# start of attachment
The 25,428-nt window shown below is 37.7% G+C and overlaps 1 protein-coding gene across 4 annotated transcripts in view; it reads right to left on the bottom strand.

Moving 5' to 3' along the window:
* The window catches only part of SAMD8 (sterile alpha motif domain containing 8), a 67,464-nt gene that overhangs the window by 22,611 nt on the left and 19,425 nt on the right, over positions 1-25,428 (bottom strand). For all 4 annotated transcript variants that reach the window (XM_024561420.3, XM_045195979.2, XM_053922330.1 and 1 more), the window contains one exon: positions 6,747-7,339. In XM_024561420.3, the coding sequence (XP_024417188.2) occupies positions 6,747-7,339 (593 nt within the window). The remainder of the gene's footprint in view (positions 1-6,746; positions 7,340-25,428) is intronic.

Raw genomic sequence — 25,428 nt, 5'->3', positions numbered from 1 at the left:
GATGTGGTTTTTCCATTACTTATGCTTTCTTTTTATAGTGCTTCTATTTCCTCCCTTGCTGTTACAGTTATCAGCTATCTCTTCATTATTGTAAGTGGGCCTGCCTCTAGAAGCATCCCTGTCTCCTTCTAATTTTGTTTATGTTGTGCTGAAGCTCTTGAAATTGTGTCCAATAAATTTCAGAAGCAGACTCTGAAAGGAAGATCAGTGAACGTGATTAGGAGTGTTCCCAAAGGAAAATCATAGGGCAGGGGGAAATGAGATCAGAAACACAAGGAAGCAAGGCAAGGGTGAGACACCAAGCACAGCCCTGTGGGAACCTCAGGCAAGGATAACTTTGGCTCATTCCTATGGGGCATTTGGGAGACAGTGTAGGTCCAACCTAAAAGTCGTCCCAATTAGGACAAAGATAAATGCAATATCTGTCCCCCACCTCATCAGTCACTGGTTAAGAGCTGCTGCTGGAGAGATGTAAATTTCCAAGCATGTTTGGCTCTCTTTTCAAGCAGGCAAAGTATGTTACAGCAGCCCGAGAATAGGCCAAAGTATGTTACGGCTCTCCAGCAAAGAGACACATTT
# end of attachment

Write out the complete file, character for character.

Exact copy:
The 25,428-nt window shown below is 37.7% G+C and overlaps 1 protein-coding gene across 4 annotated transcripts in view; it reads right to left on the bottom strand.

Moving 5' to 3' along the window:
* The window catches only part of SAMD8 (sterile alpha motif domain containing 8), a 67,464-nt gene that overhangs the window by 22,611 nt on the left and 19,425 nt on the right, over positions 1-25,428 (bottom strand). For all 4 annotated transcript variants that reach the window (XM_024561420.3, XM_045195979.2, XM_053922330.1 and 1 more), the window contains one exon: positions 6,747-7,339. In XM_024561420.3, the coding sequence (XP_024417188.2) occupies positions 6,747-7,339 (593 nt within the window). The remainder of the gene's footprint in view (positions 1-6,746; positions 7,340-25,428) is intronic.

Raw genomic sequence — 25,428 nt, 5'->3', positions numbered from 1 at the left:
GATGTGGTTTTTCCATTACTTATGCTTTCTTTTTATAGTGCTTCTATTTCCTCCCTTGCTGTTACAGTTATCAGCTATCTCTTCATTATTGTAAGTGGGCCTGCCTCTAGAAGCATCCCTGTCTCCTTCTAATTTTGTTTATGTTGTGCTGAAGCTCTTGAAATTGTGTCCAATAAATTTCAGAAGCAGACTCTGAAAGGAAGATCAGTGAACGTGATTAGGAGTGTTCCCAAAGGAAAATCATAGGGCAGGGGGAAATGAGATCAGAAACACAAGGAAGCAAGGCAAGGGTGAGACACCAAGCACAGCCCTGTGGGAACCTCAGGCAAGGATAACTTTGGCTCATTCCTATGGGGCATTTGGGAGACAGTGTAGGTCCAACCTAAAAGTCGTCCCAATTAGGACAAAGATAAATGCAATATCTGTCCCCCACCTCATCAGTCACTGGTTAAGAGCTGCTGCTGGAGAGATGTAAATTTCCAAGCATGTTTGGCTCTCTTTTCAAGCAGGCAAAGTATGTTACAGCAGCCCGAGAATAGGCCAAAGTATGTTACGGCTCTCCAGCAAAGAGACACATTT